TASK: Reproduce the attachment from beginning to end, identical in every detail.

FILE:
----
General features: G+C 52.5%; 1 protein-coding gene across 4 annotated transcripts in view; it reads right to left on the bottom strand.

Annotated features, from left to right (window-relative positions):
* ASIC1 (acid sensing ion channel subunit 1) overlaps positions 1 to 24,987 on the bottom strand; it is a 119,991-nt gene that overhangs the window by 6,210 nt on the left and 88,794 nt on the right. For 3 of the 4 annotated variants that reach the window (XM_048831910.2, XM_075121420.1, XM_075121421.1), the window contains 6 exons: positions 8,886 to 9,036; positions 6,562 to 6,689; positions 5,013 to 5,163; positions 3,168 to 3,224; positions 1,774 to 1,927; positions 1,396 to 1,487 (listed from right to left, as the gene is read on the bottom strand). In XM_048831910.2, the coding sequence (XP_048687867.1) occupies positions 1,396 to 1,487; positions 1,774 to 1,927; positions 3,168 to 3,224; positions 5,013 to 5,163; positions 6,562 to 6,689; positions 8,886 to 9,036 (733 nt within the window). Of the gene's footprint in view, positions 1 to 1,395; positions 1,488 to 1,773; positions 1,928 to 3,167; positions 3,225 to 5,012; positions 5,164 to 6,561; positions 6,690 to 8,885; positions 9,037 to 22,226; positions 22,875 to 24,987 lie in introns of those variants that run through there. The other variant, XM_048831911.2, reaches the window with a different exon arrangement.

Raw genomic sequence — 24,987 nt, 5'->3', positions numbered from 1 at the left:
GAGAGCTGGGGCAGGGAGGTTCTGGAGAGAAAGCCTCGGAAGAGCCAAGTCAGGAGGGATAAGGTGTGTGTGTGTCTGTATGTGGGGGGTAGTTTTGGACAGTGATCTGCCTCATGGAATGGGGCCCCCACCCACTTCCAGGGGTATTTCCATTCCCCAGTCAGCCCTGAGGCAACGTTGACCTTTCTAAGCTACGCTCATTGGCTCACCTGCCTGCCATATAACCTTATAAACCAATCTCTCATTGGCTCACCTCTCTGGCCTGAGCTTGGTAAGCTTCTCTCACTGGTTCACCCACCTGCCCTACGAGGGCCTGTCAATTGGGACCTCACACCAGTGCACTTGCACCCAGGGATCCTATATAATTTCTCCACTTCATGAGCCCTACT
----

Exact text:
General features: G+C 52.5%; 1 protein-coding gene across 4 annotated transcripts in view; it reads right to left on the bottom strand.

Annotated features, from left to right (window-relative positions):
* ASIC1 (acid sensing ion channel subunit 1) overlaps positions 1 to 24,987 on the bottom strand; it is a 119,991-nt gene that overhangs the window by 6,210 nt on the left and 88,794 nt on the right. For 3 of the 4 annotated variants that reach the window (XM_048831910.2, XM_075121420.1, XM_075121421.1), the window contains 6 exons: positions 8,886 to 9,036; positions 6,562 to 6,689; positions 5,013 to 5,163; positions 3,168 to 3,224; positions 1,774 to 1,927; positions 1,396 to 1,487 (listed from right to left, as the gene is read on the bottom strand). In XM_048831910.2, the coding sequence (XP_048687867.1) occupies positions 1,396 to 1,487; positions 1,774 to 1,927; positions 3,168 to 3,224; positions 5,013 to 5,163; positions 6,562 to 6,689; positions 8,886 to 9,036 (733 nt within the window). Of the gene's footprint in view, positions 1 to 1,395; positions 1,488 to 1,773; positions 1,928 to 3,167; positions 3,225 to 5,012; positions 5,164 to 6,561; positions 6,690 to 8,885; positions 9,037 to 22,226; positions 22,875 to 24,987 lie in introns of those variants that run through there. The other variant, XM_048831911.2, reaches the window with a different exon arrangement.

Raw genomic sequence — 24,987 nt, 5'->3', positions numbered from 1 at the left:
GAGAGCTGGGGCAGGGAGGTTCTGGAGAGAAAGCCTCGGAAGAGCCAAGTCAGGAGGGATAAGGTGTGTGTGTGTCTGTATGTGGGGGGTAGTTTTGGACAGTGATCTGCCTCATGGAATGGGGCCCCCACCCACTTCCAGGGGTATTTCCATTCCCCAGTCAGCCCTGAGGCAACGTTGACCTTTCTAAGCTACGCTCATTGGCTCACCTGCCTGCCATATAACCTTATAAACCAATCTCTCATTGGCTCACCTCTCTGGCCTGAGCTTGGTAAGCTTCTCTCACTGGTTCACCCACCTGCCCTACGAGGGCCTGTCAATTGGGACCTCACACCAGTGCACTTGCACCCAGGGATCCTATATAATTTCTCCACTTCATGAGCCCTACT